Verizon’s Robert Mudge signaled the potential for closer collaboration with the cable industry in his keynote speech yesterday at TelcoTV, which, by the way, is going to be renamed next year.

Mudge, president of Verizon’s Consumer and Mass Business Markets, said his company was clearly benefiting from the arrangements with various MSOs to include Verizon Wireless in their bundles, but that only sets the stage for more work together.

Consumers’ home networks are becoming vastly complicated with the agglomeration of connected devices – set-top boxes, gateways, tablets, Smart TVs, Blu-ray players, smartphones, over-the-top boxes, home monitoring equipment, home control systems – the list is getting endless.

There is a risk that these networks are going to get too complex for customers to maintain themselves, and too complex to manage for service providers.

“That’s why we’ve decided to integrate and collaborate further” with all of Verizon’s partners, Mudge said.

The way consumers want to use broadband is forcing the hand of everyone in the industry, he said. “It means a strategy for converged innovation is imperative.”

“We’re so committed to successful convergence, we did what many people thought was unthinkable, which is collaboration of our wireless with cable companies. We mean to leverage that for more innovation. It will stimulate application developers. It will help us expand our opportunity outside our FiOS footprint,” he said.

Much of Mudge’s keynote was devoted to generalities about listening to the customer and improving not only customer satisfaction, but also customer loyalty.

During the subsequent and brief Q&A period, a question about the rationale for buying Redbox, and whether Verizon would share access to the Redbox service with other providers, elicited a response that contained more specifics than Mudge’s keynote.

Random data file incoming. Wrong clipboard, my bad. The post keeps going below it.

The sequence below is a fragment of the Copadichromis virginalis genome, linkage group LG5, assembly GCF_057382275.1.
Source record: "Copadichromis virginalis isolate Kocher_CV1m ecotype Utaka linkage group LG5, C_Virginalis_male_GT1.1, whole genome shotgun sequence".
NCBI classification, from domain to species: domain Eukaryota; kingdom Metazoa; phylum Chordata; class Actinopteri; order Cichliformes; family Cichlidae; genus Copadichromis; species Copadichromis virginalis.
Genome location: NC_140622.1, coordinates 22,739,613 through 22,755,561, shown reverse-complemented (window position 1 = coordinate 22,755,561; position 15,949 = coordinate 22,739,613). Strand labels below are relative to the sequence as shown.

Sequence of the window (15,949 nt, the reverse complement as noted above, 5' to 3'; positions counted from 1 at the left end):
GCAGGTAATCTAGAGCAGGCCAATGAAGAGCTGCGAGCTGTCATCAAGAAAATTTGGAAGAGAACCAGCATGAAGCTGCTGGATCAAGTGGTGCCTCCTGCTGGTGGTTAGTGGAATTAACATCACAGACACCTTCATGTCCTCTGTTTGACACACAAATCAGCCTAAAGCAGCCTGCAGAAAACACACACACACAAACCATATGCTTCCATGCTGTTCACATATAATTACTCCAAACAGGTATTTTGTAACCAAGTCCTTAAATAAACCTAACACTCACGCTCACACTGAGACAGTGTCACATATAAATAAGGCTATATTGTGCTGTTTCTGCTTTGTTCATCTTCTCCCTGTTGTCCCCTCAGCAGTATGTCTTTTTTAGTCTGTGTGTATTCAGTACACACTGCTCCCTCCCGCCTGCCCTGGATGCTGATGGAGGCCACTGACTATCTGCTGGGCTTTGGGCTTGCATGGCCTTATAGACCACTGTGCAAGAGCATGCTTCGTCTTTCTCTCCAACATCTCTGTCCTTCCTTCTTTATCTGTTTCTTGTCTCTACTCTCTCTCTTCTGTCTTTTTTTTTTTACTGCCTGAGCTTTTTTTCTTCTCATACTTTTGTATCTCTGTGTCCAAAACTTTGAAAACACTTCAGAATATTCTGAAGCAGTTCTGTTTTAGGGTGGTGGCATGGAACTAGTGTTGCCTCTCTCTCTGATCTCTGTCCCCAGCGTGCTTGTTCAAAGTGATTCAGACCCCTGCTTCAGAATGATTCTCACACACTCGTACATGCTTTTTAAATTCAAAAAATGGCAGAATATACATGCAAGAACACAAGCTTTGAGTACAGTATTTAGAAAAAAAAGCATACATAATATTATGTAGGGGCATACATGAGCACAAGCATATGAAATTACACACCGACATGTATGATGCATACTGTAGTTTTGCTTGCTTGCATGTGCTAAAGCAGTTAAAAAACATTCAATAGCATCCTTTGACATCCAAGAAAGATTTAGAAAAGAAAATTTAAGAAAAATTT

“Why would FiOS get into an over-the-top offering? It’s very complementary. It’s a prudent step; we’re giving our customers what they’re asking for at a price they want. They have 30 million customers and all those kiosks,” Mudge said. “It’s a heavy lift. We’re out of alpha and into beta phase now, and we’ll be in the market in the fourth quarter. It has to be a flawless customer experience. As for other providers? We’ll be agnostic to any pipe. It will be outside of anything we offer – outside of DSL or FiOS. You can have cable. You can have wireless. Your question has got me thinking about co-branding for the first time, though. I don’t know. I have to think about that.”

Separately, the conference is heading for a name change: Next year, it will be called TelcoVision. Carol Wilson, program chairwoman, explained that the focus of the Tier 2, Tier 3 and Tier 4 companies that are the constituents of the show have expanded their interests, providing more services than just video, and that justified the change.